‘Tut tut tut tut’
‘Why are you laughing Lulu?’ I asked, Lulu, my parrot to explain.
‘There you go again. I knew that you will wear your favourite shirt and trousers today.’
‘Right, that’s my favourite shirt. And trousers. But how did you guess?’
‘You are superstitious! It shows, quite literally.
‘You have such a pejorative tone! That is not fair. I consider 13 as my lucky number, unlike many others.
‘That’s because you were born on 31st’ Lulu said laughing. ‘It nevertheless qualifies as superstition.’
‘Ok, Ok I am superstitious. I once went to my school’s exam hall thinking that I was going to write the history paper, but I had to write Maths paper! I had got the exam timetable wrong.’
‘So did those lucky pens help?’ Lulu said laughing.
‘Will you please stop laughing? I actually did not-too-badly in Maths. I am sure that some things bring luck.’ I continued, ‘Even Napoleon used to ask his advisors before appointing a General for a battle from among two or three competent candidates, “Who will bring me luck?”’
‘Oh, these are stories spun by superstitious people like you.’ Lulu said.
‘Take a look, People keep a small Ganesha on the dashboard of their car, I have also done it.’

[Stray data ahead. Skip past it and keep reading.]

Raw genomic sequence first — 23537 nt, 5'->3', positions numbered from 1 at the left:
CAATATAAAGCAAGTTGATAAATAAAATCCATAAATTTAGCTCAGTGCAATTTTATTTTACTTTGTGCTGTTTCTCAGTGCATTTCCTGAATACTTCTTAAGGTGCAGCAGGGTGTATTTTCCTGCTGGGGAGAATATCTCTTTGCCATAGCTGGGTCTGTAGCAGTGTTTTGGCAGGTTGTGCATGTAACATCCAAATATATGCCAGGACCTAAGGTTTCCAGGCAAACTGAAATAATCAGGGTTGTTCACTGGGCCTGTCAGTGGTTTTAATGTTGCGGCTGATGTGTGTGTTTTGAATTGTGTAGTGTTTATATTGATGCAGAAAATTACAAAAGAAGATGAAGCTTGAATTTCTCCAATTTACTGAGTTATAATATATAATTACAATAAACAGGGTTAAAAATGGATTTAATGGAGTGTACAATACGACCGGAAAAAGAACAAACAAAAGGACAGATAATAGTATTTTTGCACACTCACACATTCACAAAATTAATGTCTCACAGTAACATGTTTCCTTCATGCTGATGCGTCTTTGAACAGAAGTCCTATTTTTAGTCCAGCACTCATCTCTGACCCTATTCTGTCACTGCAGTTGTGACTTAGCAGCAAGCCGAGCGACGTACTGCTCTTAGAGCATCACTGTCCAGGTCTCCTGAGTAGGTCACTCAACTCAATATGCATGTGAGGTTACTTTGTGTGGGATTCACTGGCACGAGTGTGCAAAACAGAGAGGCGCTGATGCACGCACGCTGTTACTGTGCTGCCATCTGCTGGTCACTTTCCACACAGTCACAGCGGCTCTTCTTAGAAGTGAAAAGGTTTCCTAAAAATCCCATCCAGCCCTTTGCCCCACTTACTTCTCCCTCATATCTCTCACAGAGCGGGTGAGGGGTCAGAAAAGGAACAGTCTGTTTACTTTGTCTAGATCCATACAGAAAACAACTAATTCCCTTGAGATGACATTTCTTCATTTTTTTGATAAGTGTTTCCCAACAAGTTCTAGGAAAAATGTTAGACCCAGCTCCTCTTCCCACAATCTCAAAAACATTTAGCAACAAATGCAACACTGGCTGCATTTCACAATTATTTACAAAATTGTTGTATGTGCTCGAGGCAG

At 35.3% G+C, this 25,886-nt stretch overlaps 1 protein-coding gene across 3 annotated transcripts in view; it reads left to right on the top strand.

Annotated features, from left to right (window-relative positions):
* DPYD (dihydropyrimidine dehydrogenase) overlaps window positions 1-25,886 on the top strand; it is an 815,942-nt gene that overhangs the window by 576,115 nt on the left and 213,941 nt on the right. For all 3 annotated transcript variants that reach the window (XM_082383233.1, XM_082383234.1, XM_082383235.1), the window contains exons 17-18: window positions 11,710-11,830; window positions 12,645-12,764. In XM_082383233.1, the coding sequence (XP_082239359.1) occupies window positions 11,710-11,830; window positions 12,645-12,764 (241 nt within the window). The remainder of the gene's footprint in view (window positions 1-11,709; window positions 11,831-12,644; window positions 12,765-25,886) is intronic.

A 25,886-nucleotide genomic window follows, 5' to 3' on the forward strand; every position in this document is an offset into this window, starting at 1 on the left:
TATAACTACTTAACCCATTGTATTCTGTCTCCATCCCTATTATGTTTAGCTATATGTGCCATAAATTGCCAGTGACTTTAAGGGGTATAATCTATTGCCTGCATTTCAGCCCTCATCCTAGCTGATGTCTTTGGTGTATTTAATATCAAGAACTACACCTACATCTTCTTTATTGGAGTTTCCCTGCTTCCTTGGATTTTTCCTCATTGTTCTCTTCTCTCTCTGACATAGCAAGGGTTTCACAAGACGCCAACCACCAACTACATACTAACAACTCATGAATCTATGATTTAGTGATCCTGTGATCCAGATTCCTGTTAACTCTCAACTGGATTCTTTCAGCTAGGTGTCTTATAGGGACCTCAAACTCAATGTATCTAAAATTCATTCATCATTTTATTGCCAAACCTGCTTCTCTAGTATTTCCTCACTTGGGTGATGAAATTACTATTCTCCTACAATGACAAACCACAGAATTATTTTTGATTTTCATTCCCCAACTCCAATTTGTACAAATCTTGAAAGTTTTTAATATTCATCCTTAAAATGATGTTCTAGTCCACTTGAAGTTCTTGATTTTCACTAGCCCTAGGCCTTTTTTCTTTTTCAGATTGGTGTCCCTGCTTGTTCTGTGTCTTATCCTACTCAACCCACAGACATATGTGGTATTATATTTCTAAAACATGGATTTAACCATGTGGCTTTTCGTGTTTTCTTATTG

‘It was given by the car dealer to you. He made a neat profit selling your car.’ Lulu laughed fluttering his wings.
‘You are coming down so heavily on these innocuous practices, not understanding my feelings. What happens in the world of birds? Don’t they have superstitious birds? Do you know that B.F. Skinner, the famous behavioural scientist, concluded that pigeons showed superstitious behaviour?’
‘Yes, I have read about it. Some pigeons go round, some make swing like movements. Poets among you think that it is wooing and cooing, but Skinner thought they are asking for food. Perhaps pigeons must have had difficult time controlling their laughter.
‘So what is it?’
‘Let it be a research subject for human beings! They will get the right answer if they wear their lucky shirt and trousers during research, and talisman!